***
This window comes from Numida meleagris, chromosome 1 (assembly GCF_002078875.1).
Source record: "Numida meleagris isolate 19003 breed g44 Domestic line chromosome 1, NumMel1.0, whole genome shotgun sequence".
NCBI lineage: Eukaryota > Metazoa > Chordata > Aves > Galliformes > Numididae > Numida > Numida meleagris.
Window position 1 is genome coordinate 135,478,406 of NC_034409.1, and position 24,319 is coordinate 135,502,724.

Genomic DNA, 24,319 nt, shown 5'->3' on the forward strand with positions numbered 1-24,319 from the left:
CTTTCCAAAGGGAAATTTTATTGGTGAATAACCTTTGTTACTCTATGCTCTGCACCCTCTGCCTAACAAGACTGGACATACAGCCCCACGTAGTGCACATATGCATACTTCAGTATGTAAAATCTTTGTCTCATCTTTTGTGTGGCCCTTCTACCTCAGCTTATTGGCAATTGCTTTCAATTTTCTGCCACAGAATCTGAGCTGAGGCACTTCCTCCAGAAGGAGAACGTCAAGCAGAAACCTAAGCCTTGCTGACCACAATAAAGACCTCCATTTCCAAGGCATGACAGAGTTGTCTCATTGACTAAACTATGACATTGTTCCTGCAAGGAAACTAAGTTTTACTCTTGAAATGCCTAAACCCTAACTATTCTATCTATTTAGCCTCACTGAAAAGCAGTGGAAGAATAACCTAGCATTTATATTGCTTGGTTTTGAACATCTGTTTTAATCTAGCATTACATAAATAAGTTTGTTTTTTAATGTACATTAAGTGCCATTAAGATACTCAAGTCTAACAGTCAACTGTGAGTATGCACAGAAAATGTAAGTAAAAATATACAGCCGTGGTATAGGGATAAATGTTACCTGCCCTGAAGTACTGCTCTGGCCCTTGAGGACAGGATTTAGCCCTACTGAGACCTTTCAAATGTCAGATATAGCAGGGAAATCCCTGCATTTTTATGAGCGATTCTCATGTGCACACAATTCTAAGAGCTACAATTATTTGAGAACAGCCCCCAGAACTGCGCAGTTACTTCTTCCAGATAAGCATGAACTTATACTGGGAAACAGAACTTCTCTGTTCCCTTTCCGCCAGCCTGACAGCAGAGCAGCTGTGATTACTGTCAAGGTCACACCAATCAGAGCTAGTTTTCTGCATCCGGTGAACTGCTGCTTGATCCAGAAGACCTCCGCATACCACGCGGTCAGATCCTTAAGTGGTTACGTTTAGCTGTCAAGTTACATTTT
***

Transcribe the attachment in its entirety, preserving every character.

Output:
This window comes from Numida meleagris, chromosome 1 (assembly GCF_002078875.1).
Source record: "Numida meleagris isolate 19003 breed g44 Domestic line chromosome 1, NumMel1.0, whole genome shotgun sequence".
NCBI lineage: Eukaryota > Metazoa > Chordata > Aves > Galliformes > Numididae > Numida > Numida meleagris.
Window position 1 is genome coordinate 135,478,406 of NC_034409.1, and position 24,319 is coordinate 135,502,724.

Genomic DNA, 24,319 nt, shown 5'->3' on the forward strand with positions numbered 1-24,319 from the left:
CTTTCCAAAGGGAAATTTTATTGGTGAATAACCTTTGTTACTCTATGCTCTGCACCCTCTGCCTAACAAGACTGGACATACAGCCCCACGTAGTGCACATATGCATACTTCAGTATGTAAAATCTTTGTCTCATCTTTTGTGTGGCCCTTCTACCTCAGCTTATTGGCAATTGCTTTCAATTTTCTGCCACAGAATCTGAGCTGAGGCACTTCCTCCAGAAGGAGAACGTCAAGCAGAAACCTAAGCCTTGCTGACCACAATAAAGACCTCCATTTCCAAGGCATGACAGAGTTGTCTCATTGACTAAACTATGACATTGTTCCTGCAAGGAAACTAAGTTTTACTCTTGAAATGCCTAAACCCTAACTATTCTATCTATTTAGCCTCACTGAAAAGCAGTGGAAGAATAACCTAGCATTTATATTGCTTGGTTTTGAACATCTGTTTTAATCTAGCATTACATAAATAAGTTTGTTTTTTAATGTACATTAAGTGCCATTAAGATACTCAAGTCTAACAGTCAACTGTGAGTATGCACAGAAAATGTAAGTAAAAATATACAGCCGTGGTATAGGGATAAATGTTACCTGCCCTGAAGTACTGCTCTGGCCCTTGAGGACAGGATTTAGCCCTACTGAGACCTTTCAAATGTCAGATATAGCAGGGAAATCCCTGCATTTTTATGAGCGATTCTCATGTGCACACAATTCTAAGAGCTACAATTATTTGAGAACAGCCCCCAGAACTGCGCAGTTACTTCTTCCAGATAAGCATGAACTTATACTGGGAAACAGAACTTCTCTGTTCCCTTTCCGCCAGCCTGACAGCAGAGCAGCTGTGATTACTGTCAAGGTCACACCAATCAGAGCTAGTTTTCTGCATCCGGTGAACTGCTGCTTGATCCAGAAGACCTCCGCATACCACGCGGTCAGATCCTTAAGTGGTTACGTTTAGCTGTCAAGTTACATTTT